In the “Custom House,” written as an introduction to The Scarlet Letter, Hawthorne gives an autobiographical description of his life and times. The detailed descriptions of the scenes and people not only prepare the reader for the author’s style, but also aim at recreating the author’s past. The preface concentrates on the author’s period of service at the Custom House during which time he came into contact with several people and had the opportunity to study human behavior. The description of his co-employees and others shows the author’s deft hand at characterization, which is revealed during the novel. Further, the preface serves the purpose of giving a background to the novel and introduces America’s Puritanical ancestors. Through the novel, by taking a favorable view of Hester and Dimmesdale and by drawing Chillingworth in evil proportions, Hawthorne attempts to undo the wrong and injustice done by his ancestors.
The reference to the discovery of the scarlet letter and some papers referring to the incident of a woman condemned like Hester is to strengthen the author’s claim of the authenticity of the story. Table of Contents CHAPTER 1: The Prison Door The first chapter gives a description of the dark and gloomy nature of the prison that was established in the “vicinity of Cornhill” by the early settlers. The prison is described as an “ugly edifice” and “black flower of civilized society”.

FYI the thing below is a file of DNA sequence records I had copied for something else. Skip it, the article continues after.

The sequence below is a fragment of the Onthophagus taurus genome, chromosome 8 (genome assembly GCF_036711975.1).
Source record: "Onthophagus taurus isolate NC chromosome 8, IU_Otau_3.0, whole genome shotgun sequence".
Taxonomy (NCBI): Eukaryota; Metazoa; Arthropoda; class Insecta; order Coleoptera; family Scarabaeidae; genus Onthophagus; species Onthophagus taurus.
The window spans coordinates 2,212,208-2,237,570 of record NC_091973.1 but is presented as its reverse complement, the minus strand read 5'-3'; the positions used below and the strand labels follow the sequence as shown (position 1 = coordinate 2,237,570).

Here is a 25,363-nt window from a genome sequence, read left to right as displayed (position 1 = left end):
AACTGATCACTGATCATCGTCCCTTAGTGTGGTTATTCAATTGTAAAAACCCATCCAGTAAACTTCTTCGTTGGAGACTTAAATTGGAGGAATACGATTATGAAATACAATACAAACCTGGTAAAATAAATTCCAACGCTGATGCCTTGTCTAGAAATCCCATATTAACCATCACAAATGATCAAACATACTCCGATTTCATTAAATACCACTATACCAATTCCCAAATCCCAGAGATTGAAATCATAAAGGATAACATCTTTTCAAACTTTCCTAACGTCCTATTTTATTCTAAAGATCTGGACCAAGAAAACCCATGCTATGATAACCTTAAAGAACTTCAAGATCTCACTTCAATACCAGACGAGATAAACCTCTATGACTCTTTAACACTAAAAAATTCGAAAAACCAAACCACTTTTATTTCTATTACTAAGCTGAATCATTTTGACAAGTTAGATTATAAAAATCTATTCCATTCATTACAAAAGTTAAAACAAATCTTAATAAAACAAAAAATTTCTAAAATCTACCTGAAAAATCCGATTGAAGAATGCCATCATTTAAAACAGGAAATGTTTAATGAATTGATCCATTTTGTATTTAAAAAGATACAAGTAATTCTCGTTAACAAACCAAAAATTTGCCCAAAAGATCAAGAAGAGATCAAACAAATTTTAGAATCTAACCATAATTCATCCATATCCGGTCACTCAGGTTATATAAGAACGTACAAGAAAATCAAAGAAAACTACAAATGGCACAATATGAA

Weeds grow in front of the gloomy structure, where a group of Puritans, dressed normally in their dull clothing, has gathered. The only positive image in the whole setting is a single rosebush that stands beside the weeds. It foreshadows that there will be some brightness amidst this “tale of human frailty and sorrow.” Notes The purpose of this opening chapter is to set the scene for the novel in seventeenth century Boston.
A crowd of Puritans has gathered at the prison and as always, they wear “sad-colored” clothing. The description of the dark and gloomy prison sets the mood for the entire story and foreshadows the situations of Hester Prynne and Arthur Dimmesdale. She is outwardly “imprisoned” for her sin through her alienation and isolation; he is inwardly “imprisoned” by his mental anguish and deterioration. Hawthorne obviously chooses to begin his novel with a prison, an appropriate symbol for the punishment that the protagonists will suffer.
In the midst of the dark description of the prison, there is a single rose bush. It is said to spring from the footsteps of Anne Hutchinson, an actual Puritan woman who questioned the strictness of her religion and was later judged by some as a martyr for it. The rose, in its brightness and beauty, is an obvious symbol for Hester Prynne, who has similarities to Anne Hutchinson. In spite of the darkness of her situation in the novel, Hester lives in truth, pride, goodness